Helicopters Magazine

Features Procedures Safety & Training
Beyond the Safety Jargon

Safety Management Systems, root cause analysis, sterile cockpit, risk assessment.


October 1, 2010
By Michael Bellamy

Topics

Safety Management Systems, root cause analysis, sterile cockpit, risk assessment. The jargon of safe helicopter operations that pilots deal with seems to be constantly reinventing itself for fear it will fall on deaf ears if a new method of presentation isn’t introduced.

For management, catering to insurance underwriters, consultants, investors and Transport Canada, these are hallowed words and to question their sanctity evokes a glare of frustration, like a school master dealing with a recalcitrant teenager. I acknowledge the intent and accept the inevitable; however, I sometimes find myself longing for a time when a daily inspection was certified with one line in a journey log-book.

For some pilots and engineers in the field, our perspective is more pragmatic. Frustration over the endless paper trail and inspection reports that have to be filed, means an engineer is often more likely to be twisting a pen instead of a wrench. He or she also must deal with the wrath from a DOM if a check box is missed, and can come under close (and sometimes) unkind scrutiny at the end of a flying day. These informal sessions address the very same issues, perhaps in not as regimented a manner, but often more effectively.

Engineers broaching an elusive problem with a machine invite comments from others who have experienced the same or a similar snag. Pitfalls are discussed and remedies suggested. The result is a more knowledgeable engineer and a safer, more efficient, machine.

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As pilots, we pledge our allegiance to a safe doctrine by attending the seminars and lectures and completing the ever-increasing regimen of exams during spring training. Little credence is given afterwards to the so-called, “There I was” sessions, which I believe can be every bit as valuable.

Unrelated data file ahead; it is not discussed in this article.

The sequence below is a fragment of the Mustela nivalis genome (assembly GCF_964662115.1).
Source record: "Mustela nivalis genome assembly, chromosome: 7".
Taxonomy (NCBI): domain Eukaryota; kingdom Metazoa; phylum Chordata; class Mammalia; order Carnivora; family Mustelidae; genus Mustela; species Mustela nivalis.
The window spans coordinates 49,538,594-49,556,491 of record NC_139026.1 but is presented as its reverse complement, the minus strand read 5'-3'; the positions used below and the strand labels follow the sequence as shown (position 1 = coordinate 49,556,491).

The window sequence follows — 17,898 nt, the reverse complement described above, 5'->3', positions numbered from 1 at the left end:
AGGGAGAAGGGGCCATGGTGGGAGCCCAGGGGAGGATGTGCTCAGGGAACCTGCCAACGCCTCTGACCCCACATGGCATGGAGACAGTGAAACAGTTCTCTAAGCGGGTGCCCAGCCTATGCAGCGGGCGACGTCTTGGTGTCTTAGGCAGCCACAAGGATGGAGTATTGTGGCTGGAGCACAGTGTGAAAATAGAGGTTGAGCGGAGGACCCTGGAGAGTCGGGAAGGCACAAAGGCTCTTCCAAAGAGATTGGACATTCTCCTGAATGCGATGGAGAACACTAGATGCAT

Prospective pilots are attracted to helicopters for the excitement. They scan YouTube looking for videos of helicopter crashes and watch the evening news as reporters focus on helicopters battling a raging forest fire. It’s an intoxication that soon has the candidate parting with some serious cash in the hopes of an adventurous career. I once saw a DVD that a first-year logging pilot had made of himself. Throughout the presentation was the soundtrack from the movie Top Gun, the testosterone-inducing lyrics “Highway to the Danger Zone” repeated over and over.

Obviously, a subtle attitude change is in the offing, but not to the point where the pilot is tethered to a ball and chain. Moderation is hoped for, tempered with good sense and the understanding of what attracted us to the cockpit in the first place. Pilots by nature are competitive and lured by excitement. Even with the older, experienced pilot there is that latent quest. It rarely results in an incident, but in an unwary moment can provide the opportunity for one.

Pilots will, from time to time, intentionally take on a higher than normal risk factor in an effort to please the customer or experience personal gratification. In this competitive industry, it is all too common. Hopefully, stretching established parameters too far will culminate with nothing more ominous than a good story and reassurance to them (“I’ll never do that again.)

That time honoured introduction, “There I was,” relates to a circumstance we have all encountered in our careers or may be about to. Never trade luck for skill, the old adage goes, but we have all been grateful for it at one time or another. Ego aside, pilots will readily admit to their peers of encountering close calls and with little encouragement, share the lesson.

I cannot think of a safety lecture that is listened to more raptly or that provokes more self recriminations than those given by pilots who discovered themselves, for whatever reason, with the torque at 100 per cent and adrenalin in “full rich.”

No matter how long or how briefly you have been at the controls, there are situations where you say to yourself, “I wouldn’t have done that” or “I wouldn’t have let it go that far.” You have either had that particular lesson before, or never ventured to that extent. By listening, you are allowing the pilot to re-live the experience and re-affirm the lesson it taught – and really, we can all do with a refresher now and again.

I appreciate “there I was” stories. They mean the pilots escaped, helicopters intact, with indelible lessons and valuable stories to share. We all appreciate luck but only a fool would count on it.


A native of Spruce Grove, Alta., Michael Bellamy has been flying fixed- and rotary-aircraft in a variety of capacities since 1971, and is an accomplished author of several books, including Crosswinds.


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